Flying Dutchwomen players and coaches figured James Madison thought it had the Dutchwomen right where the Dukes wanted them Feb. 27, up 21 points with the nation’s leading scorer, CAA Player of the Year Dawn Evans, still scoreless. As it turned out, the Dutchwomen were perfectly positioned for a comeback that could still pay dividends at the CAA Tournament this weekend.
The Dutchwomen stormed back from a 23-point deficit to knock off CAA regular season champion James Madison, 75-73, before they continued to build momentum with a 91-84 win over William & Mary in the season finale. The Dutchwomen, who won their final three games to finish 10-8 in conference and earn the fifth seed, will play 12th-seeded William & Mary this afternoon in Upper Marlboro, MD (oh my God a true neutral site, does upper management know about this?!). The winner faces fourth-seeded VCU in the quarterfinals Friday, with the semifinals and championship scheduled for Saturday and Sunday.
The win over James Madison was particularly important for a Dutchwomen team that had specialized in the close call during a 7-10 stretch in which it lost six games by six points or less, including narrow losses to second-seeded Old Dominion and third-seeded UNC Wilmington. “You don’t get the reward from ODU [a 79-77 loss], from VCU [an 85-76 loss], then you get the low point in the JMU game,” coach Krista Kilburn-Steveskey said yesterday. “We went crazy at halftime, just screaming [that] we’re not going to sit here and back down and let somebody handle us. The way they fought in the second half was just amazing, that was the craziest game I’ve ever coached in my life. Just a phenomenal game, so proud of my team.
“That exemplified us to a ‘T.’ No way we were ever going to back down. That definitely put us up over the top and definitely got us riding high.”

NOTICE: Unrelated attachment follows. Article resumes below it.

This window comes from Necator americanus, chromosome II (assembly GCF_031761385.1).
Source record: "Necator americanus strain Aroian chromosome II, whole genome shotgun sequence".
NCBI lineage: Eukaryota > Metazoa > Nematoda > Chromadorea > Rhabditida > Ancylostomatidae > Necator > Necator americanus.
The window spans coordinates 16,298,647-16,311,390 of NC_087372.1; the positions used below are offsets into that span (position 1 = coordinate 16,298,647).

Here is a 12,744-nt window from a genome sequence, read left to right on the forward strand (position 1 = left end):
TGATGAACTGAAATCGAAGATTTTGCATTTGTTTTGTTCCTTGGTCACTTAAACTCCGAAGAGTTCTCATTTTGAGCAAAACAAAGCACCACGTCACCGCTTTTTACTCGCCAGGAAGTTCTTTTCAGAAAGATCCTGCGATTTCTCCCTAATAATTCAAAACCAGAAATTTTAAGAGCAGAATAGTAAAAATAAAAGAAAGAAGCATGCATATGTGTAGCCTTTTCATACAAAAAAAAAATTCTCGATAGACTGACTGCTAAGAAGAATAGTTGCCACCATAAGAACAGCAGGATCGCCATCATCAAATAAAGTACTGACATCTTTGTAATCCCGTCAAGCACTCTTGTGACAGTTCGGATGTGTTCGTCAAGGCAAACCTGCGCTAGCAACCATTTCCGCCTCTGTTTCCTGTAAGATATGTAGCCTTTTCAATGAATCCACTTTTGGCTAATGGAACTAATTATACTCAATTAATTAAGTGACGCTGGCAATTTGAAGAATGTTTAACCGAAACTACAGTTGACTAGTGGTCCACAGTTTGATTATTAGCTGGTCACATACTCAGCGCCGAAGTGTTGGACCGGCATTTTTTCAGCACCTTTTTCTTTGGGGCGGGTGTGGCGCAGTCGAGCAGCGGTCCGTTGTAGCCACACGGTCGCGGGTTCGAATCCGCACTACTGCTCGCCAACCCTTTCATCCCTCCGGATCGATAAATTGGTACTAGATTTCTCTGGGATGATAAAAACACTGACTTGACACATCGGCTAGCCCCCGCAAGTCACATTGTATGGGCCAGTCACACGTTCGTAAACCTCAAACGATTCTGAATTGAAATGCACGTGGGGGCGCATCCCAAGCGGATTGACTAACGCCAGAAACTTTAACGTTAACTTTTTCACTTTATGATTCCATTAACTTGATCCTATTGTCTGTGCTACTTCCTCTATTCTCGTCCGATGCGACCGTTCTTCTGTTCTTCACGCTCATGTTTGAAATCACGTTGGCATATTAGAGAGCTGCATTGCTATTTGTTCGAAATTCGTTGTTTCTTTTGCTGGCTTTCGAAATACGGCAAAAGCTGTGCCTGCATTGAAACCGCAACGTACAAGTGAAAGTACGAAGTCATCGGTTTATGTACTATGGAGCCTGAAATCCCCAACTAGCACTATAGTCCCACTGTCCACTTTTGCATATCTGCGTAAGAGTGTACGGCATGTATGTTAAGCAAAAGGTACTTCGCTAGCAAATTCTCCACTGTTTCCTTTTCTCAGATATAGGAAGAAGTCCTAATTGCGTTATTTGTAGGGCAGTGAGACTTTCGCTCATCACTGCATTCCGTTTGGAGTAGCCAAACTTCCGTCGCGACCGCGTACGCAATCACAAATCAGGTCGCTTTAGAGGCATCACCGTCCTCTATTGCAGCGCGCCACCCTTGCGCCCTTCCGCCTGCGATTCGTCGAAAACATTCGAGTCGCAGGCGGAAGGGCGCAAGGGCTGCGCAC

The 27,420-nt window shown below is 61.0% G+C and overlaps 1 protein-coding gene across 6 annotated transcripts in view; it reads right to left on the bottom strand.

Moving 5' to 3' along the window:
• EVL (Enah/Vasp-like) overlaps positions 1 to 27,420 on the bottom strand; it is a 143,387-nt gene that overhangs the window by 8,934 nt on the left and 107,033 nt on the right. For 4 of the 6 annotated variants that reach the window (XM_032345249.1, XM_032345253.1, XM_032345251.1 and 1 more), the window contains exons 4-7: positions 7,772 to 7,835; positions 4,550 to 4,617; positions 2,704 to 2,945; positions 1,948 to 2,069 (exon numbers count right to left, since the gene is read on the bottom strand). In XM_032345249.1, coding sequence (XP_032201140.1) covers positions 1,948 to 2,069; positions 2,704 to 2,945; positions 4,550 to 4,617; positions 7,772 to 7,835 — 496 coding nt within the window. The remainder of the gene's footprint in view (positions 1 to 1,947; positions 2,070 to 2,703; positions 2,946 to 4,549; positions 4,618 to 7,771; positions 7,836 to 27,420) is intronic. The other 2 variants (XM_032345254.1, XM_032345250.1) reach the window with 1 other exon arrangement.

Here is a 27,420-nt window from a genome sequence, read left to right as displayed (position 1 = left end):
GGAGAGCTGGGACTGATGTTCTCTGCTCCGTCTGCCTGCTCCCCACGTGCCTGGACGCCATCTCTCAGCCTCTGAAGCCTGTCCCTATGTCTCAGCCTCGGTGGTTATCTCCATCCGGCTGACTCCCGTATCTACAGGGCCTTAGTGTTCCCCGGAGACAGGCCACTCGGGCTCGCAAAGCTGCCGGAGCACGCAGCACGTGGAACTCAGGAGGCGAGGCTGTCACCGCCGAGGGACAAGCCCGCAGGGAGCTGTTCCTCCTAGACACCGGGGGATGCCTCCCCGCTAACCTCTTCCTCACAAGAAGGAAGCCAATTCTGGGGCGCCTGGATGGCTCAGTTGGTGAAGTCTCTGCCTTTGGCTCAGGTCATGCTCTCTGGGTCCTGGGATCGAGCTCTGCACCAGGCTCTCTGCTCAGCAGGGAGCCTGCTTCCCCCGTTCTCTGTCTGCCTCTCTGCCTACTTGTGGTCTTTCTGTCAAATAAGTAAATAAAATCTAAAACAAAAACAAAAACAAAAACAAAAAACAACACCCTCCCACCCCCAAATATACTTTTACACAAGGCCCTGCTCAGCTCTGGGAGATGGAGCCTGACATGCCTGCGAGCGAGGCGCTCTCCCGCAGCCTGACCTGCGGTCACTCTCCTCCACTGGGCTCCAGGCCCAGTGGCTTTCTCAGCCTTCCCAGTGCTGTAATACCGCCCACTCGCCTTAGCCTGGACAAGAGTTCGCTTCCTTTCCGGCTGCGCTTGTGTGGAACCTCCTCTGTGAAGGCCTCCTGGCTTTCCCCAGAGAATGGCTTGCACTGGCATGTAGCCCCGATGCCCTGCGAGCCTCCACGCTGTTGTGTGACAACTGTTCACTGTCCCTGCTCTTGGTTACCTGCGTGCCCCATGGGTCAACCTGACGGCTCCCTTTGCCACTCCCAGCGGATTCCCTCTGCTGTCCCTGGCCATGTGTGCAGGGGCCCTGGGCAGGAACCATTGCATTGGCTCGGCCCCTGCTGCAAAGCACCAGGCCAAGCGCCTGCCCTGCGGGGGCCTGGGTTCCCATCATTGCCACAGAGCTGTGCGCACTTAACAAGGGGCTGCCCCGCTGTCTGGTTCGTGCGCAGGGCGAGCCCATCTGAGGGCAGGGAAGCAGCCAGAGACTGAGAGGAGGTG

Finishing fifth was an impressive feat for the Dutchwomen, who were picked to finish fourth in the CAA’s preseason poll but lost center Marie Malone to a season-ending leg injury shortly after Thanksgiving and endured their share of travel hiccups—their plane to San Diego and the Maggie Dixon Classic was the last one to take flight before the local airports shut down during the post-Christmas blizzard—this winter.
“You’re always going to have ups and downs and peaks and valleys in a season, and some of them, you wish you could stop the heartache because you know it’s coming,” Kilburn-Steveskey said. “But I certainly feel like we’re playing our best basketball right now, and now is the right time to be playing it.”
The Dutchwomen are led by sophomore Shante Evans, who earned first-team All-CAA honors after a season in which she produced 15 double-doubles—she pulled down 23 rebounds against George Mason Feb. 24, one shy of the school record—and led Hofstra in both scoring (18.6 points) and rebounding (11.1). The Dutchwomen also had a member of the All-Rookie team in Kate Loper, who won the Rookie of the Week award eight times (but didn’t win the Rookie of the Year, cough, southern bias, cough cough) in a season in which she averaged 11.7 points per game and led the team with 72 3-pointers.
But the key to the weekend for the young Dutchwomen will be their handful of veterans, including lone senior starter Aamira Terry, junior point guard Candice Bellocchio and junior shooting guard Nicole Capurso. Terry regained her spot in the starting lineup for the penultimate game against James Madison and finished the year by scoring 10 or more points in her final three games after recording just one double-digit game in the Dutchwomen’s first 26 contests.
Bellocchio led the CAA in assists per game (5.2) while Capurso, a starter earlier in the year, has provided the Dutchwomen with a boost off the bench by scoring in double figures in six of her 10 non-starts. “Our upperclassmen, they have been coming on,” Kilburn-Steveskey said.
The Dutchwomen are familiar with William & Mary, whom they have played in the first round of the CAA Tournament each of the previous two years and in three of the preceding four, and should be focused after the Tribe nearly pulled the upset eight days ago in Virginia.
“It’s not like we beat them by 30 a week ago,” Kilburn-Steveskey said. “I think it’s positive because we know we didn’t play very good defense at their place. It was their Senior Night, they did some good things, and I think we have that in the back of our minds that we’re not walking into anything here. We know we’ve got to take care of business and definitely play our best basketball now.”